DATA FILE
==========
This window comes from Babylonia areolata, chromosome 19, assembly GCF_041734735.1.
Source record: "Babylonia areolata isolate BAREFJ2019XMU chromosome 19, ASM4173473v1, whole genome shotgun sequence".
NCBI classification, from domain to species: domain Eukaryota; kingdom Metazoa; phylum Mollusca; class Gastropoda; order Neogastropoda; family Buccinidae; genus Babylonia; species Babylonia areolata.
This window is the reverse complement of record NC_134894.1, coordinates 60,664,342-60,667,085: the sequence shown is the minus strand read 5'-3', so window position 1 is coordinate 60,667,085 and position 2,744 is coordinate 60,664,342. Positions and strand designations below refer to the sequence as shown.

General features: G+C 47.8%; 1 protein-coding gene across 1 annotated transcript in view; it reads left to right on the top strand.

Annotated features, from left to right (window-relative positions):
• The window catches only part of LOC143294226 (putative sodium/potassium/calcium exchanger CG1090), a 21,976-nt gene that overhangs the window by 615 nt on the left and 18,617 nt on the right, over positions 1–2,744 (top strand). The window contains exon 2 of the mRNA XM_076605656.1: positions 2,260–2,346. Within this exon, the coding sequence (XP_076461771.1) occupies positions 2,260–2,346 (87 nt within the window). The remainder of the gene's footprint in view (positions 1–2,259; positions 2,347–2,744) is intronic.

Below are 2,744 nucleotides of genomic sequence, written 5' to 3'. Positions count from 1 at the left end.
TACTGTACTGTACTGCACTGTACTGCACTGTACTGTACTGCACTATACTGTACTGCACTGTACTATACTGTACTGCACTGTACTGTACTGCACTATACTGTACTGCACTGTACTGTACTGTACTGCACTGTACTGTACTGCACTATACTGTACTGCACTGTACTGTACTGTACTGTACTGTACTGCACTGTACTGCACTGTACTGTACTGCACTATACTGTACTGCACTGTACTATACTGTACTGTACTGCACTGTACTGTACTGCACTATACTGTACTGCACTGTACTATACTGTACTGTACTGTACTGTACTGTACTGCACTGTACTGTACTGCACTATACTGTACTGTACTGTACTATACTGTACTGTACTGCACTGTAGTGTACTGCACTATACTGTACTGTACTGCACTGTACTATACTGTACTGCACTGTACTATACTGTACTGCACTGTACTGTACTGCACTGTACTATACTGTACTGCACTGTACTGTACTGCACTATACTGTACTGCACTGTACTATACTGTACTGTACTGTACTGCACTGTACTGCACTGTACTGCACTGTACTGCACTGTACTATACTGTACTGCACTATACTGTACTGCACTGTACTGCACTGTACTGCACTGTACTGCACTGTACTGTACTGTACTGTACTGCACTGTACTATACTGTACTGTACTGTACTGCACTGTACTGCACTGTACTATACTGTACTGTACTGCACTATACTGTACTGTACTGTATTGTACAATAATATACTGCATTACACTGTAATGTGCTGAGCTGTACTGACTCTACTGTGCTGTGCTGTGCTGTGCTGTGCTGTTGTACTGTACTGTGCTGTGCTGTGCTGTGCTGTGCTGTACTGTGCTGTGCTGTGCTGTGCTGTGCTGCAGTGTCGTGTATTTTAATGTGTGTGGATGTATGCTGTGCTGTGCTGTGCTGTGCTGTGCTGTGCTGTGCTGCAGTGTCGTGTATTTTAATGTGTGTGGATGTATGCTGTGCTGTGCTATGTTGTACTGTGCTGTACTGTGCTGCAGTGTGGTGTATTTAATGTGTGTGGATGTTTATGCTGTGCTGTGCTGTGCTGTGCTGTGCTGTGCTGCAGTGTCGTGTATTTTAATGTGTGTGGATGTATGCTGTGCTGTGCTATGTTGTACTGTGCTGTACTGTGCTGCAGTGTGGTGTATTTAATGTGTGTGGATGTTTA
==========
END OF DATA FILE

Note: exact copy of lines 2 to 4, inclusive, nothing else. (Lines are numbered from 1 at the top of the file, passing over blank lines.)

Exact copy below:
Source record: "Babylonia areolata isolate BAREFJ2019XMU chromosome 19, ASM4173473v1, whole genome shotgun sequence".
NCBI classification, from domain to species: domain Eukaryota; kingdom Metazoa; phylum Mollusca; class Gastropoda; order Neogastropoda; family Buccinidae; genus Babylonia; species Babylonia areolata.
This window is the reverse complement of record NC_134894.1, coordinates 60,664,342-60,667,085: the sequence shown is the minus strand read 5'-3', so window position 1 is coordinate 60,667,085 and position 2,744 is coordinate 60,664,342. Positions and strand designations below refer to the sequence as shown.